Tony Lock, CRN

You do not need me to tell you that times are hard. The economic climate, while nowhere near as gloomy as banks and economists appear to believe, is tough.

Businesses are being very careful with their money. If you have any doubts, look at the figure below, from research we did during the really dark days of last November. The research suggests that while IT professionals are not overly alarmed, four out of five believe IT investments are affected.

Most organisations globally are experiencing similar impacts to their IT budgets or expecting the economic climate to exert some effect in coming months.

The once-mighty financial services sector has been hit severely, with the travel business not far behind.

Yet, despite confidence being low, it is clear that, unlike during previous recessions, IT looks relatively well prepared.

For example, if in 2001 a business manager was questioned on his department’s dependence on IT systems an answer of ‘very’ would likely have been delivered after considerable thought.

Today all levels of management understand just how difficult ­ if not impossible ­ everyday business life becomes when IT systems are not operating effectively.

To a degree this intimate dependence of routine business functions on IT service delivery should help ensure that IT does not bear a disproportionate burden when it comes to any budget adjustments.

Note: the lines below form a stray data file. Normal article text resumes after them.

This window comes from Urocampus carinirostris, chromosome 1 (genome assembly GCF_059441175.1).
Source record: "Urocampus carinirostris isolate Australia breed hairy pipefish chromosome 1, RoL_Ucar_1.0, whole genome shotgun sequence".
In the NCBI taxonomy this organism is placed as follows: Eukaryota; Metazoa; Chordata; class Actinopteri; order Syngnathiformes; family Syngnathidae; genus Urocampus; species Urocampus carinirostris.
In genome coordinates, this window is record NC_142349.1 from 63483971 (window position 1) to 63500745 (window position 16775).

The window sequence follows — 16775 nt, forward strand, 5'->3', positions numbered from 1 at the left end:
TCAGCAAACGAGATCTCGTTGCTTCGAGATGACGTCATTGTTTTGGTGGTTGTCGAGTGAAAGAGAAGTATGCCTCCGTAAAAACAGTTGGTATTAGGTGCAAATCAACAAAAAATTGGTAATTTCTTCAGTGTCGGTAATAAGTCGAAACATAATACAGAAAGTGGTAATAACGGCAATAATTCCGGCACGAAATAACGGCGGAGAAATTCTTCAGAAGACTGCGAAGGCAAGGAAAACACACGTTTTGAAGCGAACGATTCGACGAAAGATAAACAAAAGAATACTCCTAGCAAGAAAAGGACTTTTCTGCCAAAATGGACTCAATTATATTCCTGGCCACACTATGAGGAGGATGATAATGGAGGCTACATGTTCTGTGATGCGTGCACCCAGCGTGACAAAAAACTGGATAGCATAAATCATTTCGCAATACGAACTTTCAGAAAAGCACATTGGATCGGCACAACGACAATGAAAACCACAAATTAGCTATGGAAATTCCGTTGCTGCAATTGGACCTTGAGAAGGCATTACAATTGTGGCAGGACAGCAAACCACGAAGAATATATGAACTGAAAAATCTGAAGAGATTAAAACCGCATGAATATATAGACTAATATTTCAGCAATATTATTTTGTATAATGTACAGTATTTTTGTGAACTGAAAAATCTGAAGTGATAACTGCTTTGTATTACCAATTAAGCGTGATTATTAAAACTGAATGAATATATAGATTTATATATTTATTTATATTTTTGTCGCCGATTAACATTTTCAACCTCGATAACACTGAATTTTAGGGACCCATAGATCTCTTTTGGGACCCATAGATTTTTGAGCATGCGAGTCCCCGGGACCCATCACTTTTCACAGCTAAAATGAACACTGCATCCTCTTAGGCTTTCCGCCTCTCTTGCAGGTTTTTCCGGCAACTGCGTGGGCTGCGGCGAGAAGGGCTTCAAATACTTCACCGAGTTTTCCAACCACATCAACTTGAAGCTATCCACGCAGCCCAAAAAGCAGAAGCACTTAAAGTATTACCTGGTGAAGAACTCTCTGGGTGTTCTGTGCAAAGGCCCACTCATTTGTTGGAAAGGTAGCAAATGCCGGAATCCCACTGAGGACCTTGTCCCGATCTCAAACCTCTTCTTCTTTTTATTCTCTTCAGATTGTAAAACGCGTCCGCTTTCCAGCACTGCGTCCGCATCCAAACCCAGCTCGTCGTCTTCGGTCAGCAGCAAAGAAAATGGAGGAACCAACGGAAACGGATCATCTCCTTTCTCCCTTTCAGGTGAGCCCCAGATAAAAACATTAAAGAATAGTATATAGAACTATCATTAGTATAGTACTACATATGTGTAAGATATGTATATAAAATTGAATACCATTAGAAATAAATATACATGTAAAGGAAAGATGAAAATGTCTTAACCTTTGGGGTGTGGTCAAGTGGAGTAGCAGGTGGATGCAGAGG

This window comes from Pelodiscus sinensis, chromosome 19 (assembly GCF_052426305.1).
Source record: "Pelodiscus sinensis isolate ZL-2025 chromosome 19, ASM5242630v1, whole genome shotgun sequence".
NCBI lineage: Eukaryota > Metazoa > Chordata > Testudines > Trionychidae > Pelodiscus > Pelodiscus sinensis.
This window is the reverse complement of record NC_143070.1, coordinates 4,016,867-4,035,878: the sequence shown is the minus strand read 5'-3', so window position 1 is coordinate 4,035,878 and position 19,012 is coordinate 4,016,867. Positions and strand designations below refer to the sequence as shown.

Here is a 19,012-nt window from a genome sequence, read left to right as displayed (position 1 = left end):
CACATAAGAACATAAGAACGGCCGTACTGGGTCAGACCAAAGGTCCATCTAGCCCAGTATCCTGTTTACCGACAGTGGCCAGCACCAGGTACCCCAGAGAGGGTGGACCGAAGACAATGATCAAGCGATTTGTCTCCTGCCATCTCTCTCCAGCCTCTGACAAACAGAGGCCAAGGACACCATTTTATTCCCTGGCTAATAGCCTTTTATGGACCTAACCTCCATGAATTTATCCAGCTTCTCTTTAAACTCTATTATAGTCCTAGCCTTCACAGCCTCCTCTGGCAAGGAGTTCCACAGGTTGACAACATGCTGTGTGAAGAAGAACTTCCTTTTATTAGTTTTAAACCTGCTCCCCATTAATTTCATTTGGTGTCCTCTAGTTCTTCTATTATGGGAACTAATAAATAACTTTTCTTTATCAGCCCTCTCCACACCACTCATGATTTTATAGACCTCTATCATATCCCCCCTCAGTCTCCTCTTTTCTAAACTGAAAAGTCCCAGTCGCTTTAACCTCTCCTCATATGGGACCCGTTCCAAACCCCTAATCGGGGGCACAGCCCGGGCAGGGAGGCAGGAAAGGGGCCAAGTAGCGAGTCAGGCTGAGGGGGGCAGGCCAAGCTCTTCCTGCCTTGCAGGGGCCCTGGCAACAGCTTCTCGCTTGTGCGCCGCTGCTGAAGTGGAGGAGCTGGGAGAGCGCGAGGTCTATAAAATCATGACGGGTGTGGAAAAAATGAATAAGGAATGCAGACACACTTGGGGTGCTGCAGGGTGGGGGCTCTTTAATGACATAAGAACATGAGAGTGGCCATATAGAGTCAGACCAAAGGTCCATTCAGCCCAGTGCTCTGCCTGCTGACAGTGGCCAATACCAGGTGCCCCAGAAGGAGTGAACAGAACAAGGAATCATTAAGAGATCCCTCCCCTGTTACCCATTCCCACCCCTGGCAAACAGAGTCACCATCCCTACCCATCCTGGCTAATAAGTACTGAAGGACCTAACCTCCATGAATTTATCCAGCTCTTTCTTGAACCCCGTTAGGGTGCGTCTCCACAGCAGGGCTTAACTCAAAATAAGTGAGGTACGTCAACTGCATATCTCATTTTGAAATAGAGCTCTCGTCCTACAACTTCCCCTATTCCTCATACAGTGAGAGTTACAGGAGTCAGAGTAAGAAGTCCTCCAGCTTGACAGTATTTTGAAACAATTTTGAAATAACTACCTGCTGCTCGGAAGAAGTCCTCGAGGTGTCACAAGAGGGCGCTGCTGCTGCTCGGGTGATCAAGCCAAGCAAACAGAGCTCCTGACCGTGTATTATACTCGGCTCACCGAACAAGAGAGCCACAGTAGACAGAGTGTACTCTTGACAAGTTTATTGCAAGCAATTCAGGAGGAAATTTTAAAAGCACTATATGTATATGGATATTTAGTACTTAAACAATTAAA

Vendor assistance
In most IT departments it is tricky to get access to capital for even the most
obviously valuable of projects. The lack of availability of capital in current financial markets may throw some attention onto alternate sources of IT financing.

However, while the credit crunch shows few signs of softening soon, the financing arms of larger IT vendors are generally in much better shape. Recent conversations with IBM, HP and Microsoft among others, confirms they are well positioned to assist creditworthy customers in various ways.

It is worth investigating players such as these, and possibly newer players such as, to explore what financing options they might offer your customers.

These vendors and sources of dedicated IT financing can provide traditional, although still under-appreciated, offerings such as leasing but can also offer full-blown project financing potentially covering all hardware, systems software, applications and services.

It is certainly not the case that all projects are now on hold. In many firms there are still projects proceeding that create economic and business value.

Investing to save
Many actions likely to ease the pressure may require some investment. Whether it is virtualisation solutions and management to enhance efficiency, desktop refresh
initiatives to reduce costs and the burden of support, or advanced communications to drive workforce level efficiency, a few well-qualified tactical investments now will deliver business benefits.

The challenge for all potential IT projects will, for the foreseeable future, stretch beyond making a sound business case to encompass securing the capital needed to fund the investment. This is an area that suppliers in the IT channel should take immediate steps to address.



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